Ex-Spy's Daughter Says She's 'Lucky' To Have Survived Nerve Attack
Yulia Skripal says she and her father Sergei are both "so lucky" to be alive in her first public statement since the nerve attack.
What you need to know
- Yulia Skripal and her father Sergei were poisoned with a military-grade nerve agent on March 4
- Yulia says "we are so lucky to have both survived this attempted assassination"
- Sergei, a former Russian spy, was released from hospital last week
- Yulia has rejected the offered assistance of the Russian Embassy
Yulia Skripal, the daughter of the former Russian spy Sergei Skripal, has spoken for the first time since being poisoned alongside her father in the English city of Salisbury on March 4, 2018.
The 33-year-old told Reuters that her "life has been turned upside down" after the attack, as she comes to terms with "the devastating changes thrust upon me both physically and emotionally."
She had arrived in the UK the day prior to the attack to visit her father, 66, something she says she had done regularly.
"After 20 days in a coma, I woke to the news that we had both been poisoned," she said.
"I still find it difficult to come to terms with the fact that both of us were attacked. We are so lucky to have both survived this attempted assassination. Our recovery has been slow and extremely painful.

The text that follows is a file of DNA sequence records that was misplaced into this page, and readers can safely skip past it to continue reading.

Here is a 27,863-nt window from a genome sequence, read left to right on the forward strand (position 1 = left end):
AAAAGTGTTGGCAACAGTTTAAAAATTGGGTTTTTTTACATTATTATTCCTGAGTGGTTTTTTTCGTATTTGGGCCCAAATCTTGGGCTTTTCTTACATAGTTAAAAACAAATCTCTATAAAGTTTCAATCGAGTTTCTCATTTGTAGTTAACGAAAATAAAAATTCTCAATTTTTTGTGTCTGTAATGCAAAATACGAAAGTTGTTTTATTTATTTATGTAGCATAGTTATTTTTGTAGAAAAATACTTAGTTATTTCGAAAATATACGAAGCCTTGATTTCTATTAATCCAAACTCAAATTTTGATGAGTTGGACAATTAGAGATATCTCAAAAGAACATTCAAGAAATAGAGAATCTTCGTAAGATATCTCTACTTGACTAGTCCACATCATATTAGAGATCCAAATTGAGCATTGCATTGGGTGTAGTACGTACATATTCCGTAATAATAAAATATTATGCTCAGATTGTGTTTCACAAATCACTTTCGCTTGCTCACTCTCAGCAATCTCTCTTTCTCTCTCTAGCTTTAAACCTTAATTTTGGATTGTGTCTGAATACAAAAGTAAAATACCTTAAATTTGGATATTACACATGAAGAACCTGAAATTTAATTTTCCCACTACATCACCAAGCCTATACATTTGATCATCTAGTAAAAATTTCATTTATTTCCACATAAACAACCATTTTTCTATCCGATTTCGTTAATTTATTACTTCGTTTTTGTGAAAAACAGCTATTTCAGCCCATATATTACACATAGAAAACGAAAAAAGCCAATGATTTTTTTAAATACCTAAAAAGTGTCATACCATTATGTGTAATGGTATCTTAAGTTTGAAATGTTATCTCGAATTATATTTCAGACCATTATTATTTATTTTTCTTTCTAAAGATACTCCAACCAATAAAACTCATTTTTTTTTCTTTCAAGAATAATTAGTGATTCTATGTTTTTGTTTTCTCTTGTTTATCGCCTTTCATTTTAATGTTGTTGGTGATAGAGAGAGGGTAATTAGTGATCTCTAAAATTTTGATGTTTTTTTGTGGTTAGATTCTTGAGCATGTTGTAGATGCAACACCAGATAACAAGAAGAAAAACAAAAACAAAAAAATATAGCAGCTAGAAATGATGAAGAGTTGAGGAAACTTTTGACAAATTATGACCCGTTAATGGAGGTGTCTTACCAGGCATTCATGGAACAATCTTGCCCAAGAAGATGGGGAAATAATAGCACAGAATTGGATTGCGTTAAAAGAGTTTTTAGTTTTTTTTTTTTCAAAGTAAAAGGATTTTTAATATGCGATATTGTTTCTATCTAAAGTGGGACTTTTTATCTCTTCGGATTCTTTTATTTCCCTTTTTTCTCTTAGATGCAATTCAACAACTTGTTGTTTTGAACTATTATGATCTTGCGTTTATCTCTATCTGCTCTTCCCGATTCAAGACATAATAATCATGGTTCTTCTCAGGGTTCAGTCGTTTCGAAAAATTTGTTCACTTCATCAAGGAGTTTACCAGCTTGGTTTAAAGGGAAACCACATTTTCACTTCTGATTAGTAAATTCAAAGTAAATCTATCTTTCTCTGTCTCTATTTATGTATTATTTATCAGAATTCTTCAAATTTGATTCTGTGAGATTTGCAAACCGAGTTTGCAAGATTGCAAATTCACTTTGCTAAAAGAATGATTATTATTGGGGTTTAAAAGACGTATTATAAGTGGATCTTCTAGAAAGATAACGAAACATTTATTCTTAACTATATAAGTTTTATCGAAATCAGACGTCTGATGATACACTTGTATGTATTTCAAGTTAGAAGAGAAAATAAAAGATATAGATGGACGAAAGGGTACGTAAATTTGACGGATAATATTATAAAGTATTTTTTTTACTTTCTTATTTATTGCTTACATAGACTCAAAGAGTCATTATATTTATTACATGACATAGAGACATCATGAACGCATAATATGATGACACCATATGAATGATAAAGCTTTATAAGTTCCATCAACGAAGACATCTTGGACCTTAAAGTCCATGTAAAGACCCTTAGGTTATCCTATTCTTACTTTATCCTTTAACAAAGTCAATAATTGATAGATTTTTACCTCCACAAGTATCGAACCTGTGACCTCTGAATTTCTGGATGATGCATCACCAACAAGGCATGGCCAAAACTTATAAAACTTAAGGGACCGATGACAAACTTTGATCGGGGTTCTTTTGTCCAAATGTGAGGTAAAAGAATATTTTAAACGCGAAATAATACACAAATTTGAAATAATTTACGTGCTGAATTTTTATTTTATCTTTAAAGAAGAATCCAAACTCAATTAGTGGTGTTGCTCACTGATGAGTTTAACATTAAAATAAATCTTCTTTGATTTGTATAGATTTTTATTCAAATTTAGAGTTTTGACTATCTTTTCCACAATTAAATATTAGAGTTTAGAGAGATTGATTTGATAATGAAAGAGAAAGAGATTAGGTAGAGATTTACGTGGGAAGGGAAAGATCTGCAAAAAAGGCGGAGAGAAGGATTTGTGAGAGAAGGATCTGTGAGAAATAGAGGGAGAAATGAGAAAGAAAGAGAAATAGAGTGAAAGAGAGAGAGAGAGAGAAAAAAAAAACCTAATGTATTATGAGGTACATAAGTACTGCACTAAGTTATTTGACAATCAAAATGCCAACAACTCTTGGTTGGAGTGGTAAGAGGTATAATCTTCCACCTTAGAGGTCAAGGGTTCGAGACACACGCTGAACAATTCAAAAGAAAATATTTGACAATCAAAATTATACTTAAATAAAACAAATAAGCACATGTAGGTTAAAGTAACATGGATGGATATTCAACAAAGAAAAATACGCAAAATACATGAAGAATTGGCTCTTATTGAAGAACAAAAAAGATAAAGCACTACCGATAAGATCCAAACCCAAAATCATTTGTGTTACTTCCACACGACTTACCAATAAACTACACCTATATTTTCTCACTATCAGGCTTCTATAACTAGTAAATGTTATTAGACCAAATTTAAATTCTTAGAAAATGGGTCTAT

“The fact that a nerve agent was used to do this is shocking. I don’t want to describe the details but the clinical treatment was invasive, painful and depressing."
The Skripals were poisoned with Novichok, a deadly group of nerve agents developed by the Soviet military in the 70s and 80s. It sparked a diplomatic crisis between Russia and the UK, with hundreds of diplomats expelled from both sides.
UK Prime Minister Theresa May blames Russia for the attack, which is the first known use of a military-grade nerve agent on European soil since World War II.
Russian President Vladimir Putin both denied claims that the attack came from Russia, and that it was a military grade substance, claiming last week from Sochi that if the latter had been the case, the Skripals would "have died on the spot".
Yulia, who spoke to Reuters from location in London, has rejected offers of assistance from the Russian Embassy.
"I'm grateful for the offers of assistance from the Russian Embassy but at the moment I do not wish to avail myself of their services," she said.
"Also, I want to reiterate what I said in my earlier statement that no one speaks for me, or for my father, but ourselves."
She was released from Salisbury Hospital on April 9, several weeks before her father, who was only discharged last week on May 18.
"I take one day at a time and want to help care for my Dad till his full recover," she told Reuters. "In the long term I hope to return home to my country."